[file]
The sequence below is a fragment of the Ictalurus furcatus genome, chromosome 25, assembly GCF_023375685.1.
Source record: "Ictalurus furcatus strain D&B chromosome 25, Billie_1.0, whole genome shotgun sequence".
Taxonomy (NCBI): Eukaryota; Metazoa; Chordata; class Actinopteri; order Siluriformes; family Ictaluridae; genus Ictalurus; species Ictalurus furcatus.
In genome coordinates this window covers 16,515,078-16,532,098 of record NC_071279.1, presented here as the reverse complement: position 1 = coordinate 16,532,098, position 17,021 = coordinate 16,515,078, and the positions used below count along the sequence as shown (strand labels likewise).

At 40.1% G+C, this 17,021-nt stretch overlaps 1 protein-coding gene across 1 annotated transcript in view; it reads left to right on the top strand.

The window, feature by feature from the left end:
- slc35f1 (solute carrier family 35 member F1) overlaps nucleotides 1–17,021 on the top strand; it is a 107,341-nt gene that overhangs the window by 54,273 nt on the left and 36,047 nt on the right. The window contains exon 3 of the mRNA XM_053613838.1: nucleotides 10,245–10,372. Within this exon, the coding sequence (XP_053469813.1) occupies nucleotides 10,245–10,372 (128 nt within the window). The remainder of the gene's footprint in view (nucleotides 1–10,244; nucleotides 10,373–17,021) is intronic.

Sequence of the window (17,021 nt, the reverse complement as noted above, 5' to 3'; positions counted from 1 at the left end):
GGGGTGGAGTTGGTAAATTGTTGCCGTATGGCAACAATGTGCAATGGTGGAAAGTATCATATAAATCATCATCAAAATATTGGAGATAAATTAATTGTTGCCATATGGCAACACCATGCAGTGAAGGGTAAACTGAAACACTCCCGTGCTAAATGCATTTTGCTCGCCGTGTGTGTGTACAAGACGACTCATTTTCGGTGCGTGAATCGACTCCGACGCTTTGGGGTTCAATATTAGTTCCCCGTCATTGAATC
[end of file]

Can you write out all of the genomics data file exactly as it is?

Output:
The sequence below is a fragment of the Ictalurus furcatus genome, chromosome 25, assembly GCF_023375685.1.
Source record: "Ictalurus furcatus strain D&B chromosome 25, Billie_1.0, whole genome shotgun sequence".
Taxonomy (NCBI): Eukaryota; Metazoa; Chordata; class Actinopteri; order Siluriformes; family Ictaluridae; genus Ictalurus; species Ictalurus furcatus.
In genome coordinates this window covers 16,515,078-16,532,098 of record NC_071279.1, presented here as the reverse complement: position 1 = coordinate 16,532,098, position 17,021 = coordinate 16,515,078, and the positions used below count along the sequence as shown (strand labels likewise).

At 40.1% G+C, this 17,021-nt stretch overlaps 1 protein-coding gene across 1 annotated transcript in view; it reads left to right on the top strand.

The window, feature by feature from the left end:
- slc35f1 (solute carrier family 35 member F1) overlaps nucleotides 1–17,021 on the top strand; it is a 107,341-nt gene that overhangs the window by 54,273 nt on the left and 36,047 nt on the right. The window contains exon 3 of the mRNA XM_053613838.1: nucleotides 10,245–10,372. Within this exon, the coding sequence (XP_053469813.1) occupies nucleotides 10,245–10,372 (128 nt within the window). The remainder of the gene's footprint in view (nucleotides 1–10,244; nucleotides 10,373–17,021) is intronic.

Sequence of the window (17,021 nt, the reverse complement as noted above, 5' to 3'; positions counted from 1 at the left end):
GGGGTGGAGTTGGTAAATTGTTGCCGTATGGCAACAATGTGCAATGGTGGAAAGTATCATATAAATCATCATCAAAATATTGGAGATAAATTAATTGTTGCCATATGGCAACACCATGCAGTGAAGGGTAAACTGAAACACTCCCGTGCTAAATGCATTTTGCTCGCCGTGTGTGTGTACAAGACGACTCATTTTCGGTGCGTGAATCGACTCCGACGCTTTGGGGTTCAATATTAGTTCCCCGTCATTGAATC